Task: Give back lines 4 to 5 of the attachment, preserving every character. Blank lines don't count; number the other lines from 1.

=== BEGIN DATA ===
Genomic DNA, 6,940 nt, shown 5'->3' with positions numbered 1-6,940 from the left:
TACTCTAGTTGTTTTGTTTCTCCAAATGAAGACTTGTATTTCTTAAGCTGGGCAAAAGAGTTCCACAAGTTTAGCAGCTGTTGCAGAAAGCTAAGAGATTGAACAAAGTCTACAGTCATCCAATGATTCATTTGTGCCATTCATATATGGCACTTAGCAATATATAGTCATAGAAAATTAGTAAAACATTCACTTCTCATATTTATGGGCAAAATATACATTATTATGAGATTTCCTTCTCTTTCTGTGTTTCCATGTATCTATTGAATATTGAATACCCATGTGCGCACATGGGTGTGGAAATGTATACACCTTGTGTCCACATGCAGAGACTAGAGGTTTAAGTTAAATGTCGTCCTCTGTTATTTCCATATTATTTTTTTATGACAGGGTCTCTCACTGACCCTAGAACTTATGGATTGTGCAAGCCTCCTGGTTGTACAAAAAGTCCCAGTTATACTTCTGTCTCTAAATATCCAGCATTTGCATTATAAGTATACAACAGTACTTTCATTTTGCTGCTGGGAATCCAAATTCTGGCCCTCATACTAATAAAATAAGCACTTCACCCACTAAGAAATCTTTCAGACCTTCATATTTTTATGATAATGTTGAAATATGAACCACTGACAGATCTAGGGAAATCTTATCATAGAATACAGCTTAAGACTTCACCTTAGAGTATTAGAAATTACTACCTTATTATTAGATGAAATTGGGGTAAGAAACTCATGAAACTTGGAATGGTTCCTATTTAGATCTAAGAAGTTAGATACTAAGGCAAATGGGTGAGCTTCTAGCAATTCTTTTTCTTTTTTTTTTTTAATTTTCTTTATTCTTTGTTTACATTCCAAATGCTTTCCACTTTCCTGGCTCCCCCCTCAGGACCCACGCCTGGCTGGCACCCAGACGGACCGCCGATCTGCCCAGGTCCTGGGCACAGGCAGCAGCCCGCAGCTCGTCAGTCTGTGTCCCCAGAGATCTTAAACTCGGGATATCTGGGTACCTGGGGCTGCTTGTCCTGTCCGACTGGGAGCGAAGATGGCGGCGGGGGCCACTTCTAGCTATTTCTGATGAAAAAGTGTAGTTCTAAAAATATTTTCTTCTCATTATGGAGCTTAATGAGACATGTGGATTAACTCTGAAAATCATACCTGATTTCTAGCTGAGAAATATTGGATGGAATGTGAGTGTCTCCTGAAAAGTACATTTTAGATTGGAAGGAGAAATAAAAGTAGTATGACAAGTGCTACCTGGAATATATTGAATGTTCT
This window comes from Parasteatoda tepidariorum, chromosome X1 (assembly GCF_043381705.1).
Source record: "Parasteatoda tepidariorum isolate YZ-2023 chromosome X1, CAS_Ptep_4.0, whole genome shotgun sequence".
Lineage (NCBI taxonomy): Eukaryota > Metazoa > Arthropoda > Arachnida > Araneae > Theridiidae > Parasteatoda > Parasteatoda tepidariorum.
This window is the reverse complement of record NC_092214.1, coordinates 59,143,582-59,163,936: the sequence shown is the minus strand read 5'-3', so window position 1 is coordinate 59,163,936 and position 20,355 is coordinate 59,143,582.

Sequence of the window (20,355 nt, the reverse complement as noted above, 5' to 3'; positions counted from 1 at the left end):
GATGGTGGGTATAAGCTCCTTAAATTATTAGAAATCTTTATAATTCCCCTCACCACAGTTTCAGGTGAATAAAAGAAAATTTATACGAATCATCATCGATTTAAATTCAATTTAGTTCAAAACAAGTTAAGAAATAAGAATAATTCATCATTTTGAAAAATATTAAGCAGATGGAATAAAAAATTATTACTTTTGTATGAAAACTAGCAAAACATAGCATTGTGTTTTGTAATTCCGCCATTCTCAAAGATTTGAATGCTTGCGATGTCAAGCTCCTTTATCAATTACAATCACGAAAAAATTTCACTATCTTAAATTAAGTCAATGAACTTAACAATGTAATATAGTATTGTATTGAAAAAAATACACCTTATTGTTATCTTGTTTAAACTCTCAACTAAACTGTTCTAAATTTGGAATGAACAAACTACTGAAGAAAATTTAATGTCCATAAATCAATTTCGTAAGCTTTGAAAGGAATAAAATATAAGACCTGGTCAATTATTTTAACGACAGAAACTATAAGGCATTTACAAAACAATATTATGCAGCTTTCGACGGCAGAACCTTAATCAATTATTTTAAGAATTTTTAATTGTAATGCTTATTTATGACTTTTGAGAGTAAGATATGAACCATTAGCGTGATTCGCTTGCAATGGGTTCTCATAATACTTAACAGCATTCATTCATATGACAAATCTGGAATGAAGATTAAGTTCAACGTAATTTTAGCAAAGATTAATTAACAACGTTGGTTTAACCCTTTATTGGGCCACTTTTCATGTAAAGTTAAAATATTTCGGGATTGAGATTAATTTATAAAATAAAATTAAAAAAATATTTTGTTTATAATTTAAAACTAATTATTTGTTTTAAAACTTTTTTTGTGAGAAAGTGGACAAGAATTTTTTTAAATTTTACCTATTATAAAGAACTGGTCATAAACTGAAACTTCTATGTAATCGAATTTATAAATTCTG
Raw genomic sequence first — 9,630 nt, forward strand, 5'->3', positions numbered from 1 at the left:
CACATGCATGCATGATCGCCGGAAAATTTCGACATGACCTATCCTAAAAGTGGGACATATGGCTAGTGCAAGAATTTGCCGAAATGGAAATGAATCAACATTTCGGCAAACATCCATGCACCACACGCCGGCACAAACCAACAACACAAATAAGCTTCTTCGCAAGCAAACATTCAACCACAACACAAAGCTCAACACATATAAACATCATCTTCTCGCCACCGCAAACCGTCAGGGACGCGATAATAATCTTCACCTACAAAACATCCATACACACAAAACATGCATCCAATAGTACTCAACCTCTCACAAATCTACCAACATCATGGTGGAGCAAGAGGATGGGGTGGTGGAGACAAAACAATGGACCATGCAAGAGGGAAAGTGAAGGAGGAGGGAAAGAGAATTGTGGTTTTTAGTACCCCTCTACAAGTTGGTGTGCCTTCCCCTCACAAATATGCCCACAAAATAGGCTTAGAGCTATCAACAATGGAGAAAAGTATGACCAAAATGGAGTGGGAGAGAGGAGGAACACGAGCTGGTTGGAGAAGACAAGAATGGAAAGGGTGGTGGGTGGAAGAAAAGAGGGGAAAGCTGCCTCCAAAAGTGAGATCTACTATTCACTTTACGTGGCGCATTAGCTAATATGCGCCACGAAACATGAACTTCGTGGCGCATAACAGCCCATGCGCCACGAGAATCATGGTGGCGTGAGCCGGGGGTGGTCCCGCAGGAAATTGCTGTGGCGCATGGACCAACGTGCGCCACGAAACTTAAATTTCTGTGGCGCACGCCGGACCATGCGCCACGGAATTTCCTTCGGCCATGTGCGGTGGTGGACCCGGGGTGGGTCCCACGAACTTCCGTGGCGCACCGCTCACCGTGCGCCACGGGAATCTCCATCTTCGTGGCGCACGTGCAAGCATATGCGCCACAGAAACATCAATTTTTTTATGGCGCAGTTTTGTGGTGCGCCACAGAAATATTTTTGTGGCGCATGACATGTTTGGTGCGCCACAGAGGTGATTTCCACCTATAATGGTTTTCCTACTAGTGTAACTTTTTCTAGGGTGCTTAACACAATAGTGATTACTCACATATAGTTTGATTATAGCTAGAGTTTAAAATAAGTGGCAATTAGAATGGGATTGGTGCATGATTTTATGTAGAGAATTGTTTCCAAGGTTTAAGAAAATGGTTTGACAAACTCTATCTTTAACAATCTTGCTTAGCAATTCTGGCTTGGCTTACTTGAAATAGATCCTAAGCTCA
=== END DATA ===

Source record: "Parasteatoda tepidariorum isolate YZ-2023 chromosome X1, CAS_Ptep_4.0, whole genome shotgun sequence".
Lineage (NCBI taxonomy): Eukaryota > Metazoa > Arthropoda > Arachnida > Araneae > Theridiidae > Parasteatoda > Parasteatoda tepidariorum.